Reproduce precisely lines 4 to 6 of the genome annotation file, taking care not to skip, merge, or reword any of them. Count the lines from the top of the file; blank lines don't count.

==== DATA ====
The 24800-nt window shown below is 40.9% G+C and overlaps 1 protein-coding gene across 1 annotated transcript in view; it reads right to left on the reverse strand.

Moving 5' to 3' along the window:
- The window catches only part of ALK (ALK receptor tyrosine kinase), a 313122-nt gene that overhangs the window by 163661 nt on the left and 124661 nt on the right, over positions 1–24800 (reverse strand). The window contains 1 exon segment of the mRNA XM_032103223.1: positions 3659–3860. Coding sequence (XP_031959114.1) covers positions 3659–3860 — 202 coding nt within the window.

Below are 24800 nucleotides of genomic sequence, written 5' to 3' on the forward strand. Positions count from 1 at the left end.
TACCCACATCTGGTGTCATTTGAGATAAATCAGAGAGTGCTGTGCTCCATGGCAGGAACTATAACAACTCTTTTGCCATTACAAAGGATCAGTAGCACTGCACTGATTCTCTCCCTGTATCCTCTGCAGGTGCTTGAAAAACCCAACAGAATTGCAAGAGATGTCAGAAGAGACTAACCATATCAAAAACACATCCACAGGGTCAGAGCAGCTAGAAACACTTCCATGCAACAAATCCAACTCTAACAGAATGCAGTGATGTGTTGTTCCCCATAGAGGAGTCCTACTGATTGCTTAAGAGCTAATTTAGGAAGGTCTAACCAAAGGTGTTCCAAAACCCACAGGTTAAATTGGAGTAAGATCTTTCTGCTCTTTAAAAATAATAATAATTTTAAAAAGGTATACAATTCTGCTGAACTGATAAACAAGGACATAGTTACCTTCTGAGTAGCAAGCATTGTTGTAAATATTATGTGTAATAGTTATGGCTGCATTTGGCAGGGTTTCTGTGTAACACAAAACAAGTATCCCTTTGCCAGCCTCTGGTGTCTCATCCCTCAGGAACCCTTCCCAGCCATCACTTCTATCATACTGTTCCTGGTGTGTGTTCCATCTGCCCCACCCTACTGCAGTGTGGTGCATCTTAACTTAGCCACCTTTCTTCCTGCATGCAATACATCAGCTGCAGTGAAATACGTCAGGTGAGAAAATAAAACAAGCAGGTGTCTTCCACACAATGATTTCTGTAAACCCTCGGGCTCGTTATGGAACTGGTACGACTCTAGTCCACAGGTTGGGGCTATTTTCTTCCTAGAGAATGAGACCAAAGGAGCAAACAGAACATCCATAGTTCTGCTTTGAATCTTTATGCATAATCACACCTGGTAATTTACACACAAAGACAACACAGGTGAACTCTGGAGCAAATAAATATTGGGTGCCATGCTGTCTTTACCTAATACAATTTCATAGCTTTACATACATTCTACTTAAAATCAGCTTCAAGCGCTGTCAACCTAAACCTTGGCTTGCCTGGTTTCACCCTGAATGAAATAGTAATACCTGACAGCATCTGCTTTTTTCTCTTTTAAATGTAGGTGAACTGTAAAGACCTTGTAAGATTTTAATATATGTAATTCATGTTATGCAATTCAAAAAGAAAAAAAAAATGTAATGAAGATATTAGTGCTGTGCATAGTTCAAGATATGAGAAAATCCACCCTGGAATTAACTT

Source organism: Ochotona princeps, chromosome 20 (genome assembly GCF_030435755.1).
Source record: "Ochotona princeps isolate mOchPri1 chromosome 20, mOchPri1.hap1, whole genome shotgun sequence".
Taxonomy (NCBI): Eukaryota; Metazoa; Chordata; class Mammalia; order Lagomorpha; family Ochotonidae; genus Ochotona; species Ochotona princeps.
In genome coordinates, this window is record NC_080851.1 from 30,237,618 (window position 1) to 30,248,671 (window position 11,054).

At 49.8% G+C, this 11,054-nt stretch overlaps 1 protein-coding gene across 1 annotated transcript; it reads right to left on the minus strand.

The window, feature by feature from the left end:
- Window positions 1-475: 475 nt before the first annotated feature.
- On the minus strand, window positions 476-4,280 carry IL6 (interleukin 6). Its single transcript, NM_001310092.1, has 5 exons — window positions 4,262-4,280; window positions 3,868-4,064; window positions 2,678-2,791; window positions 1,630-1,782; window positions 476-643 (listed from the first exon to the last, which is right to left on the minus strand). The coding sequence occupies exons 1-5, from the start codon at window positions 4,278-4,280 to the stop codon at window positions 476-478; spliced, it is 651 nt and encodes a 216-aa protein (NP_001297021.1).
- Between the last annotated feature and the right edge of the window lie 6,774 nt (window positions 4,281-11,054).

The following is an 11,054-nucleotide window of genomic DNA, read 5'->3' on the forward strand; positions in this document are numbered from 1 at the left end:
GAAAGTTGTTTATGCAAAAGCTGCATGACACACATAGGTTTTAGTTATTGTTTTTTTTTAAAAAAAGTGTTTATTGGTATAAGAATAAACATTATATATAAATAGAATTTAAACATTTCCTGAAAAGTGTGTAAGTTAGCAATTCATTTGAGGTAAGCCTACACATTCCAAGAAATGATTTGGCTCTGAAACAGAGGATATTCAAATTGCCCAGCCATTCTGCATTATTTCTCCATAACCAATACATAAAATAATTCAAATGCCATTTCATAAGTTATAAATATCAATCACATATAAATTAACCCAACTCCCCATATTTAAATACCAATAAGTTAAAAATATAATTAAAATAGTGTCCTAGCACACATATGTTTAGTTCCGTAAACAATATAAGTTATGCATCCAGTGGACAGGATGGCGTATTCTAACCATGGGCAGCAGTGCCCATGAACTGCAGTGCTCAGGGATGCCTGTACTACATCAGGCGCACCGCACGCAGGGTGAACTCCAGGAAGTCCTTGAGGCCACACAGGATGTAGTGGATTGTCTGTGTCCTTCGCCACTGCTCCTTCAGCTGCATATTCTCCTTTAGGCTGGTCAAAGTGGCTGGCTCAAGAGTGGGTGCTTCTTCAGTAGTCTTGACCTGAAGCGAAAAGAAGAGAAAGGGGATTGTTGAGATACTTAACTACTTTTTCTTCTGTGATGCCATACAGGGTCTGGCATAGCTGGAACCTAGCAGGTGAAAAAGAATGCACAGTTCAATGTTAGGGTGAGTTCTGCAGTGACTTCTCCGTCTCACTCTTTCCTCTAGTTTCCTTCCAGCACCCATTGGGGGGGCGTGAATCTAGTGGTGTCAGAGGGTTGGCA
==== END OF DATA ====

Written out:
Below are 24800 nucleotides of genomic sequence, written 5' to 3' on the forward strand. Positions count from 1 at the left end.
TACCCACATCTGGTGTCATTTGAGATAAATCAGAGAGTGCTGTGCTCCATGGCAGGAACTATAACAACTCTTTTGCCATTACAAAGGATCAGTAGCACTGCACTGATTCTCTCCCTGTATCCTCTGCAGGTGCTTGAAAAACCCAACAGAATTGCAAGAGATGTCAGAAGAGACTAACCATATCAAAAACACATCCACAGGGTCAGAGCAGCTAGAAACACTTCCATGCAACAAATCCAACTCTAACAGAATGCAGTGATGTGTTGTTCCCCATAGAGGAGTCCTACTGATTGCTTAAGAGCTAATTTAGGAAGGTCTAACCAAAGGTGTTCCAAAACCCACAGGTTAAATTGGAGTAAGATCTTTCTGCTCTTTAAAAATAATAATAATTTTAAAAAGGTATACAATTCTGCTGAACTGATAAACAAGGACATAGTTACCTTCTGAGTAGCAAGCATTGTTGTAAATATTATGTGTAATAGTTATGGCTGCATTTGGCAGGGTTTCTGTGTAACACAAAACAAGTATCCCTTTGCCAGCCTCTGGTGTCTCATCCCTCAGGAACCCTTCCCAGCCATCACTTCTATCATACTGTTCCTGGTGTGTGTTCCATCTGCCCCACCCTACTGCAGTGTGGTGCATCTTAACTTAGCCACCTTTCTTCCTGCATGCAATACATCAGCTGCAGTGAAATACGTCAGGTGAGAAAATAAAACAAGCAGGTGTCTTCCACACAATGATTTCTGTAAACCCTCGGGCTCGTTATGGAACTGGTACGACTCTAGTCCACAGGTTGGGGCTATTTTCTTCCTAGAGAATGAGACCAAAGGAGCAAACAGAACATCCATAGTTCTGCTTTGAATCTTTATGCATAATCACACCTGGTAATTTACACACAAAGACAACACAGGTGAACTCTGGAGCAAATAAATATTGGGTGCCATGCTGTCTTTACCTAATACAATTTCATAGCTTTACATACATTCTACTTAAAATCAGCTTCAAGCGCTGTCAACCTAAACCTTGGCTTGCCTGGTTTCACCCTGAATGAAATAGTAATACCTGACAGCATCTGCTTTTTTCTCTTTTAAATGTAGGTGAACTGTAAAGACCTTGTAAGATTTTAATATATGTAATTCATGTTATGCAATTCAAAAAGAAAAAAAAAATGTAATGAAGATATTAGTGCTGTGCATAGTTCAAGATATGAGAAAATCCACCCTGGAATTAACTT

Source organism: Ochotona princeps, chromosome 20 (genome assembly GCF_030435755.1).